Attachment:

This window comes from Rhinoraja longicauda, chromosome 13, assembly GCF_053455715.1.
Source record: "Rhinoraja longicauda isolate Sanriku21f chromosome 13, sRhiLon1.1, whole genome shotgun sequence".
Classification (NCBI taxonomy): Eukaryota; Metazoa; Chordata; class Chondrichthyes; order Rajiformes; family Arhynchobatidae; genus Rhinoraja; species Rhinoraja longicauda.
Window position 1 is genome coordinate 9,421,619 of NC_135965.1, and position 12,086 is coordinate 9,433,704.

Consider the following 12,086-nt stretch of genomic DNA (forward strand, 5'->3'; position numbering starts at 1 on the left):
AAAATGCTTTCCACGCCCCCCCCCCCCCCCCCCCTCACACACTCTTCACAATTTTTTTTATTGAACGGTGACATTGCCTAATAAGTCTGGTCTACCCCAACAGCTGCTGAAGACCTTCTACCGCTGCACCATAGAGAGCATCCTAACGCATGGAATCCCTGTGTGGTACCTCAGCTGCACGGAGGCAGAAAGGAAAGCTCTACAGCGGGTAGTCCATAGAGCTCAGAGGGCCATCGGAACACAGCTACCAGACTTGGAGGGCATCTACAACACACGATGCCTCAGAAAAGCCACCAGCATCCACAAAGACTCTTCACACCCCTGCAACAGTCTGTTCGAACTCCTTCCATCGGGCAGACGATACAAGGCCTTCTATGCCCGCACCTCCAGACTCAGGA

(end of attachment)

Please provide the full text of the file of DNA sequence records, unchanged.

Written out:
This window comes from Rhinoraja longicauda, chromosome 13, assembly GCF_053455715.1.
Source record: "Rhinoraja longicauda isolate Sanriku21f chromosome 13, sRhiLon1.1, whole genome shotgun sequence".
Classification (NCBI taxonomy): Eukaryota; Metazoa; Chordata; class Chondrichthyes; order Rajiformes; family Arhynchobatidae; genus Rhinoraja; species Rhinoraja longicauda.
Window position 1 is genome coordinate 9,421,619 of NC_135965.1, and position 12,086 is coordinate 9,433,704.

Consider the following 12,086-nt stretch of genomic DNA (forward strand, 5'->3'; position numbering starts at 1 on the left):
AAAATGCTTTCCACGCCCCCCCCCCCCCCCCCCCTCACACACTCTTCACAATTTTTTTTATTGAACGGTGACATTGCCTAATAAGTCTGGTCTACCCCAACAGCTGCTGAAGACCTTCTACCGCTGCACCATAGAGAGCATCCTAACGCATGGAATCCCTGTGTGGTACCTCAGCTGCACGGAGGCAGAAAGGAAAGCTCTACAGCGGGTAGTCCATAGAGCTCAGAGGGCCATCGGAACACAGCTACCAGACTTGGAGGGCATCTACAACACACGATGCCTCAGAAAAGCCACCAGCATCCACAAAGACTCTTCACACCCCTGCAACAGTCTGTTCGAACTCCTTCCATCGGGCAGACGATACAAGGCCTTCTATGCCCGCACCTCCAGACTCAGGA